October 1, 2013
By Mark Baker
A change in leadership is no small thing for any organization, especially one that has had only a handful of presidents in nearly 75 years. So in this, my very first column for AOPA Pilot, let me say how proud and excited I am to be AOPA’s fifth president.
You may already know I’m a passionate pilot who has flown many airplanes and has a soft spot for the Super Cub. But you can read more about my own aviation and professional journeys elsewhere in this issue (see “A Passion for Aviation,” page 58). This is my chance to speak directly to you, my fellow members, and I’d like to talk about what AOPA means to me and where I see us going.
I should start by saying that I have been an AOPA member since 1987, and I’ve always viewed membership as a great value. The advocacy is unmatched. I’ve taken advantage of the expertise of the Pilot Information Center and other AOPA services when purchasing aircraft. And, like some of you, I have storage bins full of past issues of AOPA Pilot that I just can’t bear to part with.
Now, in my first days as president of AOPA, I’ve had the chance to do something most members rarely get to do—pull back the curtain and see what happens behind the scenes. I quickly realized there is much more to this organization than I ever imagined. To borrow a phrase from my years in the world of business, AOPA has created a strong value proposition for its members. I want to make it even stronger. Before I accepted this role, I asked myself, Do I believe I can make a difference for aviation? The answer was yes or I wouldn’t be here today. Now that I’m in the job, I’m asking a slightly different question: How can we make a difference for GA?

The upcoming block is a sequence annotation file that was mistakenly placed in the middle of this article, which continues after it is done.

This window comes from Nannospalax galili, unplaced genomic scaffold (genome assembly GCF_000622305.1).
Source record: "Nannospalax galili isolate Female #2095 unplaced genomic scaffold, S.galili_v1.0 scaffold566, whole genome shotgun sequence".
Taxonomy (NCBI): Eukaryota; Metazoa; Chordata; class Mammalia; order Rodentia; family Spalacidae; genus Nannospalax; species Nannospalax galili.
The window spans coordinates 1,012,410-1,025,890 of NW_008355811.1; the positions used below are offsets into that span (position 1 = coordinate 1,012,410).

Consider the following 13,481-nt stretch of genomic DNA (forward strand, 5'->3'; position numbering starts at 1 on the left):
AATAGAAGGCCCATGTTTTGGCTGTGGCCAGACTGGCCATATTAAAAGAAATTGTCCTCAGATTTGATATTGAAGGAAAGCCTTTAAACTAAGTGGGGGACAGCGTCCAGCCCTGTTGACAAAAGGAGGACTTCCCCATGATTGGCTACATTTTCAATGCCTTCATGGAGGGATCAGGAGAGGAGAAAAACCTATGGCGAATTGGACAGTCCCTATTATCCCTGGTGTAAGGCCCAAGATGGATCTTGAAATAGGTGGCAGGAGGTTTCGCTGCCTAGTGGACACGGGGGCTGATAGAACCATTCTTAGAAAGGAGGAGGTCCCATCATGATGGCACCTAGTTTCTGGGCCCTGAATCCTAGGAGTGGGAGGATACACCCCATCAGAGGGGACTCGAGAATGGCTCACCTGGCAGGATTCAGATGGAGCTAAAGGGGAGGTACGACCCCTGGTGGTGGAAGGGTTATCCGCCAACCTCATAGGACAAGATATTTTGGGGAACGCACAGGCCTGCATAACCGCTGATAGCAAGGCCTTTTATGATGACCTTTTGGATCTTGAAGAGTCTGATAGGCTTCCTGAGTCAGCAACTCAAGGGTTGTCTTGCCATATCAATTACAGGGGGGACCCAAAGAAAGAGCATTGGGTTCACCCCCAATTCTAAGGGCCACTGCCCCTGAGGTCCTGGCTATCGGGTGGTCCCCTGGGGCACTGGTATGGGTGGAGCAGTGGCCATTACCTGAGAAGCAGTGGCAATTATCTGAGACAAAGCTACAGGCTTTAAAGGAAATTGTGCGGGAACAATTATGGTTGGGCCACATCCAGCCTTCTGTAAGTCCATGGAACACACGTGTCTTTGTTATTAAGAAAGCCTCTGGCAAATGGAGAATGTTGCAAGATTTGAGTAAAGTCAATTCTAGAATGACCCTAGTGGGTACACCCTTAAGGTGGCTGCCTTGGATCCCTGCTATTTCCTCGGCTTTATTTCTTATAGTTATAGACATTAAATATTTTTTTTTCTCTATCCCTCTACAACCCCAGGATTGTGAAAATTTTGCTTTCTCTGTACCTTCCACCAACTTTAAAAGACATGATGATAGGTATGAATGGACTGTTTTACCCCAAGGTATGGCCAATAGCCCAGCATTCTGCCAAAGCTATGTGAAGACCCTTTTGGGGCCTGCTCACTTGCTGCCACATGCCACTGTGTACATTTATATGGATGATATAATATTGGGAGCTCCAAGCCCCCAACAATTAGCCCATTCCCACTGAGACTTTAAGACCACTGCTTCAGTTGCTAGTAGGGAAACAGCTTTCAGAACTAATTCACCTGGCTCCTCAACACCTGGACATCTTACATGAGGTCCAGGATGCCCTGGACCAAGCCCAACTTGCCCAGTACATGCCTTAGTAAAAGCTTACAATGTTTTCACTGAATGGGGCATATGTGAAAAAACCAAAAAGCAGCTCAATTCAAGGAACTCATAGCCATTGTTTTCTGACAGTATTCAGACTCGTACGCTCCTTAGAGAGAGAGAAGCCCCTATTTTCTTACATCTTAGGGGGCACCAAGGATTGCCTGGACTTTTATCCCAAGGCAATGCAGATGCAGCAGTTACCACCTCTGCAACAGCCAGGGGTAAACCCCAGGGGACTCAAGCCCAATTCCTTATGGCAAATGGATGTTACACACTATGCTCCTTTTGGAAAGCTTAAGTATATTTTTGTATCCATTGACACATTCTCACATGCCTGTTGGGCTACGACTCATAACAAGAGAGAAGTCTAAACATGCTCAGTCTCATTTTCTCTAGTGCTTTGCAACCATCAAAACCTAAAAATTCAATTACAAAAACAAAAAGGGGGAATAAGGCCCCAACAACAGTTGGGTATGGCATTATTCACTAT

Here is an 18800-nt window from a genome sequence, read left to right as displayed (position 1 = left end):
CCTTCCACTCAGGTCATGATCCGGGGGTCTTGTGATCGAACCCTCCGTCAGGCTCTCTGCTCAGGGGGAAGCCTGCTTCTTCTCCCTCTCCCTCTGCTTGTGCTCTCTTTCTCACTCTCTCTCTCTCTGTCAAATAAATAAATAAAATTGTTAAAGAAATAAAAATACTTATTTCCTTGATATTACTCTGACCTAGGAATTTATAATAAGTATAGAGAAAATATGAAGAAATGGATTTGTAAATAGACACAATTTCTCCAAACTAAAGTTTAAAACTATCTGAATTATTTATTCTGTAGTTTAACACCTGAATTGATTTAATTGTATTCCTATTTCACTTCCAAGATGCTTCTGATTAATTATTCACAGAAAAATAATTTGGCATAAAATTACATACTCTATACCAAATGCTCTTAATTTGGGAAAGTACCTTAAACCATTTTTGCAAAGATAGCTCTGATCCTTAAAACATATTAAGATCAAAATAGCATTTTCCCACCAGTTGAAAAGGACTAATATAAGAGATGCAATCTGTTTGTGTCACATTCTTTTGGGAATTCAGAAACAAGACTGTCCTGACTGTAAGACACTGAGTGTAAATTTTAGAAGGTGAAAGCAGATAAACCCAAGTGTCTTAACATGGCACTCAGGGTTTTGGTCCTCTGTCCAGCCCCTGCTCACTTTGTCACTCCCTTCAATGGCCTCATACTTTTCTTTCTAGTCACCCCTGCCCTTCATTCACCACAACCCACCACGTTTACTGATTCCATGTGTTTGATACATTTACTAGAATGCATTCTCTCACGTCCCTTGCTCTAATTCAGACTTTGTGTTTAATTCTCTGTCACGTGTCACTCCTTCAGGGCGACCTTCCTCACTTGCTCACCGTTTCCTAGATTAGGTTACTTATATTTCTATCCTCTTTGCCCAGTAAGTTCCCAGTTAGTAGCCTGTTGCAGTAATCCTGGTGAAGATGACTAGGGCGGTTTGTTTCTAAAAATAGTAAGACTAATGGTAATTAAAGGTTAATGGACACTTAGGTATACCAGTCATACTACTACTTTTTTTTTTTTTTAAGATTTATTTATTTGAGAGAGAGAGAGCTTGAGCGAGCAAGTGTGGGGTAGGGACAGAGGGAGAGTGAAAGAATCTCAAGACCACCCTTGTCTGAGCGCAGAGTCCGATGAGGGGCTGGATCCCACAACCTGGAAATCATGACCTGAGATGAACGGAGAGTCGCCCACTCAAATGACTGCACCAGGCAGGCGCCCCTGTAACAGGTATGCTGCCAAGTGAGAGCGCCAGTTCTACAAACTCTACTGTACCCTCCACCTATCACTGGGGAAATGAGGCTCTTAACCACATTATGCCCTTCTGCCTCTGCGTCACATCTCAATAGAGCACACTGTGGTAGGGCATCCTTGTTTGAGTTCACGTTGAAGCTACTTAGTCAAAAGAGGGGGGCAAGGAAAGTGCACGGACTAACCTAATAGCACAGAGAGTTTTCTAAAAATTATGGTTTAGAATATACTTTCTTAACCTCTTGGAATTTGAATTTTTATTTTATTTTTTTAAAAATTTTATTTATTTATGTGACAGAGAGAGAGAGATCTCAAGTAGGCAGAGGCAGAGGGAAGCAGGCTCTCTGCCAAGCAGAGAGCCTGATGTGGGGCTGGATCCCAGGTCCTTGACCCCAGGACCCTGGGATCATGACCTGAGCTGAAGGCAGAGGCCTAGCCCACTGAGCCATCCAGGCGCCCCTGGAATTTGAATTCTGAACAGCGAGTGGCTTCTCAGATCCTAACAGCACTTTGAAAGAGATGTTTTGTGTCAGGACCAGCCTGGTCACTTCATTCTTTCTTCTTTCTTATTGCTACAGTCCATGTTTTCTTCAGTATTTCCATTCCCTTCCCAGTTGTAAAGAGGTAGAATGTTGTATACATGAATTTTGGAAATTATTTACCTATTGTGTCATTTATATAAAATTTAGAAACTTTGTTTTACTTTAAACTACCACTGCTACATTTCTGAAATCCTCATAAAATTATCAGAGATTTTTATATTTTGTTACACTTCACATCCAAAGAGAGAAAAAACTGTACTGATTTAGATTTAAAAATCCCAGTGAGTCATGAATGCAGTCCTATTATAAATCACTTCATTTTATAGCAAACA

I hold a powerful belief that AOPA draws its strength from its members. I know I can learn a great deal from you. So over the coming weeks and months, I will be trying to talk to as many members as possible and actively seeking your honest feedback. I want to gather all the information and member input I can and use that to help chart AOPA’s course into the future.
If I break it down into its simplest components, my job as AOPA president is to understand member objectives, align resources to meet those objectives, and hold myself and my team accountable for achieving them. Of course, reality is rarely that straightforward. Working in a complex political and regulatory environment is messy. But the fundamental principles remain the same, and I will return to them again and again to measure our success and improve our performance.
It’s no accident that AOPA has been around for 75 years, and we need to respect the original vision of the founders. Protecting our freedom to fly is just as important—and at least as tough—as it was in 1939. Continuing the journey our founders began is at the heart of my own vision for AOPA’s future.
To keep that vision alive through the next 75 years and beyond, we need to create and improve access to aviation and airports. Remember the days when kids could ride their bikes to the airport and watch the airplanes take off and land? How many young people were first inspired to fly in just that way? I know I was. Today’s security environment may make that impossible at some fields, but there are ways we can and should welcome more people onto our airports and into our community.
And let’s not forget one important truth that sometimes gets lost in the hard work of protecting our freedom to fly: Flying is fun!
Whether we fly for business, personal transportation, or any other reason, we also fly because we love it. We fly because it improves our lives in some way, whether that means reaching new markets, having more time with our kids, experiencing new destinations, or all of the above. Over the years I have flown hard for business, putting plenty of hours and countless miles on a variety of great aircraft. But I’ve also flown because any day that involves flying is a good day.
Enthusiasm is contagious, and pilots are nothing if not enthusiastic about what we do. The general aviation community is filled with energetic, creative, engaged people. Let’s take that energy and put it to work to create a future where everyone can not only dream of flying, they can do it.
Aerospace and defense giant Lockheed Martin stirred the pot with an Oct. 15 announcement that compact fusion could power vehicles, even aircraft, within a decade. Skeptics were quick to speak up, while Lockheed filed for patents and hopes to find partners in government, academia, and industry.
Here’s a riddle: What job requires a private pilot certificate, but never asks you to leave the ground?
Does automation lead to a lack of professionalism? The acting NTSB chief thinks it does, and calls for a new approach to the man-machine interface.
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